If you’ve ever felt like you’ve caught a bad mood from someone, it probably wasn’t your imagination.

You know what I’m talking about…you’re having a great day, and then you run into someone who is totally stressed out, angry, or worried? And then before you know it, you’re knocked out of your good mood and are suddenly feeling stressed and agitated, too?

Scientists recently found brain changes associated with stress are actually contagious and can ‘infect’ others. After the stressor is removed, females are better able to reverse those brain changes, while males have a tougher time with it.

“Recent studies indicate that stress and emotions can be ‘contagious’. Whether this has lasting consequences for the brain is not known.” – Dr. Jaideep Bains, PhD

This particular study (which was published in the medical journal Nature Neuroscience) was done on mice so obviously more investigation needs to be done on people, but it shows how stress has such a profound impact on us (even if it’s not our own stress) right down to the brain and chemical level.

While some stress is healthy, keeping us motivated and moving forward in our lives, too much stress or stress at the wrong times can take a toll.

Over time it can affect your health, sleep, and even your waistline.

So, what can you do about it?

Learning how to mitigate stress and put your body in the best possible position to handle anything thrown its way is your best line of defense.

Here are a few things you can do:

  • Avoid stressful discussions at night before bed – save them for earlier in the day whenever possible. Being stressed makes it hard to sleep, which in turn can make you even more stressed. Not good for you or your relationship! (I talk about this in my book, It’s Not You, It’s Us: A Guide for Living Together Without Growing Apart.)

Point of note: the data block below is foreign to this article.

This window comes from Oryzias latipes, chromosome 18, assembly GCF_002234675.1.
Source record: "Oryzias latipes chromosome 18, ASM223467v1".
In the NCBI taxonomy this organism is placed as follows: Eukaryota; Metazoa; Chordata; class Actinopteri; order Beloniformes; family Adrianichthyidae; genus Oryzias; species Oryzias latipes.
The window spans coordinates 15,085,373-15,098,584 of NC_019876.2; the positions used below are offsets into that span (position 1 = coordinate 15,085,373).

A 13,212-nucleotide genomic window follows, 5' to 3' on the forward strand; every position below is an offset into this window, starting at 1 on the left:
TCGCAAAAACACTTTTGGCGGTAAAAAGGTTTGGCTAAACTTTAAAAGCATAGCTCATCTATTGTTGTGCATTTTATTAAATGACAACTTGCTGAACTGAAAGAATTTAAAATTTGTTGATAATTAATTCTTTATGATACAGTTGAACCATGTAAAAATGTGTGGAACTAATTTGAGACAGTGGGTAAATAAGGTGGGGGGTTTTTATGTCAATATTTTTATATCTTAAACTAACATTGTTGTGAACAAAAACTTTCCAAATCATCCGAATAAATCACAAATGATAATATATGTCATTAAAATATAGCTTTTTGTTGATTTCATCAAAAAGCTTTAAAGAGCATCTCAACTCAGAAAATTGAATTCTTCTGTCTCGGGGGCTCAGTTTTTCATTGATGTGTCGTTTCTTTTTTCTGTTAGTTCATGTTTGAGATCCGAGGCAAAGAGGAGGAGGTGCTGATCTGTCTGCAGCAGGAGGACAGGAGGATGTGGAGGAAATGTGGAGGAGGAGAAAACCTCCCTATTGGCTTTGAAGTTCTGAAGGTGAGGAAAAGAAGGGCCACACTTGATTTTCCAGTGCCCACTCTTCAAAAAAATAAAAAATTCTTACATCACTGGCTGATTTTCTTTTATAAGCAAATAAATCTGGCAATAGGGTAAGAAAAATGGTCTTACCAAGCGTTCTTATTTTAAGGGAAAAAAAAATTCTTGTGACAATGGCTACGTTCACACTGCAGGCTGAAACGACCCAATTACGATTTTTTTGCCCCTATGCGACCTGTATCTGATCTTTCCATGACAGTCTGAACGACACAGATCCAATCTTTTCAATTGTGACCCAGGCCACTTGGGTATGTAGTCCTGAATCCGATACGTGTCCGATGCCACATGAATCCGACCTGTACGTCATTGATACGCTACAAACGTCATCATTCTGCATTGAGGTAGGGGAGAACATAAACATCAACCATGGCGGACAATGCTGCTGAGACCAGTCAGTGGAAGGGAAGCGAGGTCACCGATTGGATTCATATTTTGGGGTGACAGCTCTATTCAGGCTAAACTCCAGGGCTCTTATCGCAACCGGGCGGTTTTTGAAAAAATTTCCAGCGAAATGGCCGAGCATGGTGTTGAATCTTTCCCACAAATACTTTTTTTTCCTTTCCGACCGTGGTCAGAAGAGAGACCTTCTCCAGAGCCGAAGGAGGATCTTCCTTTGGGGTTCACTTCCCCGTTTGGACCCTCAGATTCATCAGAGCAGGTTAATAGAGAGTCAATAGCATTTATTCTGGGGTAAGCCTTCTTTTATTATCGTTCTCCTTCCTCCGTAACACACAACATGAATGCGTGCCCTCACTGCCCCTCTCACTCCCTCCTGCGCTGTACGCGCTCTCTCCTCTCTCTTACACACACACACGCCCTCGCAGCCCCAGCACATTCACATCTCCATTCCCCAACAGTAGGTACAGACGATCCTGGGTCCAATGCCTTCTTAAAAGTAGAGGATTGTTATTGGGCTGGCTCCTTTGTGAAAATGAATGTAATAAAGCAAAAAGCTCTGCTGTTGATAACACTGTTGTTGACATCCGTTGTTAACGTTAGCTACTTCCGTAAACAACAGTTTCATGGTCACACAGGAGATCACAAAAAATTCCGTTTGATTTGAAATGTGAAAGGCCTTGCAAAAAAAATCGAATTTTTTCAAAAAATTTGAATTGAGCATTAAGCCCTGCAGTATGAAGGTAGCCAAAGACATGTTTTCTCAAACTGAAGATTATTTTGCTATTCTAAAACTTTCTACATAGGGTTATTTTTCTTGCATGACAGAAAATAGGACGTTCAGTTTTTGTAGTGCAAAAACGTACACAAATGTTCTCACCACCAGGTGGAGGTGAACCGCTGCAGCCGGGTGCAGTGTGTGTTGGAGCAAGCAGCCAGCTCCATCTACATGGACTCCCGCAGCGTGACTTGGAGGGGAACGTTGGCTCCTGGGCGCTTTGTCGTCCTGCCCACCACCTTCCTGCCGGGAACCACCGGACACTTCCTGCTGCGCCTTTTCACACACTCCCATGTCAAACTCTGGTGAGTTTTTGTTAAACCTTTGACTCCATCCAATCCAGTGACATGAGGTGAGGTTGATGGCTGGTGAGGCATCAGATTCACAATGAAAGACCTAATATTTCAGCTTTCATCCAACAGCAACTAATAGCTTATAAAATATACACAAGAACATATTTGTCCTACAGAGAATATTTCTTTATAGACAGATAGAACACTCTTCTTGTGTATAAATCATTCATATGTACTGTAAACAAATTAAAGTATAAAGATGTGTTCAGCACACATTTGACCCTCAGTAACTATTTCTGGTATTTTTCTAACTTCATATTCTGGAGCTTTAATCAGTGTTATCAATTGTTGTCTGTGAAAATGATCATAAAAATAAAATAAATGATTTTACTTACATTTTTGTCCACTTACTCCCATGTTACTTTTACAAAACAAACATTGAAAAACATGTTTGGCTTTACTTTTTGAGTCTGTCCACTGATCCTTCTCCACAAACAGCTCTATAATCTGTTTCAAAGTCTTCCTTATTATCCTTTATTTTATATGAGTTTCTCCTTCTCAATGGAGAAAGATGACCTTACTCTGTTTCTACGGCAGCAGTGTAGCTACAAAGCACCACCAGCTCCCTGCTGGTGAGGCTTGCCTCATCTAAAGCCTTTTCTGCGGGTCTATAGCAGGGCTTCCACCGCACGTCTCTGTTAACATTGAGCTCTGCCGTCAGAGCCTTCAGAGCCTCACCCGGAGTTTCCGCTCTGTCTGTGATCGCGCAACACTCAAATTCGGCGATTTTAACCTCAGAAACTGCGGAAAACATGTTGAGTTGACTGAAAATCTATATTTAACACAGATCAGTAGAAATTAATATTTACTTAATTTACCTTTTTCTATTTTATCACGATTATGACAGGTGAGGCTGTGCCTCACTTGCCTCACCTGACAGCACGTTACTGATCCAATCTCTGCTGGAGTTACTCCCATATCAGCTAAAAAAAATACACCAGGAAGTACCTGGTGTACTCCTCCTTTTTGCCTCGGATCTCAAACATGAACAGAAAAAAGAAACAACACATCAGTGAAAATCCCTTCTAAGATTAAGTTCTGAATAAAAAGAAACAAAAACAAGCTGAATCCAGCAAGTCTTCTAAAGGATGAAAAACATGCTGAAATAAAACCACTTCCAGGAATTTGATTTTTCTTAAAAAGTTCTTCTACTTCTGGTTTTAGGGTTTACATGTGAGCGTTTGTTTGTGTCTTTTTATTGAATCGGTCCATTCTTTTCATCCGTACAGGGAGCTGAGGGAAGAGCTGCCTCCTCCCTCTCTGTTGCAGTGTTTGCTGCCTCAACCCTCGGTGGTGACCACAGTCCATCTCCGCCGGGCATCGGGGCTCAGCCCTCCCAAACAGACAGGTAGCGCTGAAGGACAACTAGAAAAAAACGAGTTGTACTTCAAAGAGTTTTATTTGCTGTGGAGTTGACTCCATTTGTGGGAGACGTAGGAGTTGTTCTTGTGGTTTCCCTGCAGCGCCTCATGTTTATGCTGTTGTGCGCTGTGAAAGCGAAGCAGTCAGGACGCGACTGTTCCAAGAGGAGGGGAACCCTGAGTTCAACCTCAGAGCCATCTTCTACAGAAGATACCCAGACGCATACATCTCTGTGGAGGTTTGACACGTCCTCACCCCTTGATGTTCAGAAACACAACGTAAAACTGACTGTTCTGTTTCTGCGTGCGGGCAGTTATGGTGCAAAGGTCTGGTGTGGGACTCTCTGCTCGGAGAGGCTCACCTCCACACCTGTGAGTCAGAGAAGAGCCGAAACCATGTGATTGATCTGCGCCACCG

• Work out. Studies show that putting your body through physical stress helps relieve mental stress.
  • Try deep breathing. Exhale deeply, and then slowly breathe in, feeling your belly and lungs expand, and slowly exhale. Repeat several times. You’ll feel your body start to relax.
  • Eat healthy fats like salmon, chia, and flaxseed. In one study, medical students who were given omega 3 supplements reported stress reduction of 20 percent (check with your doctor or pharmacist before taking any supplements, especially if you take prescription medications).
  • Try aromatherapy – lavender, orange, ylang ylang, and frankincense may help you relax.
  • Take a bath or shower. It can change your state.
  • Get some fresh air. It’s amazing what going for a walk can do to change your perspective.
  • Spend time in nature.
  • Watch a funny movie or TV show, listen to music, or listen to a comedy channel on streaming radio.
  • If you’re feeling stressed, take a timeout and make sure you’re not stressing out everyone around you.

And try not to stress about stressing out. The most important thing you can do is take a step back and take care of YOU.

As you know, this will help you take better care of everyone and everything around you.


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What’s your favorite way to personally manage stress? I’d love to read about it in the comments section below.

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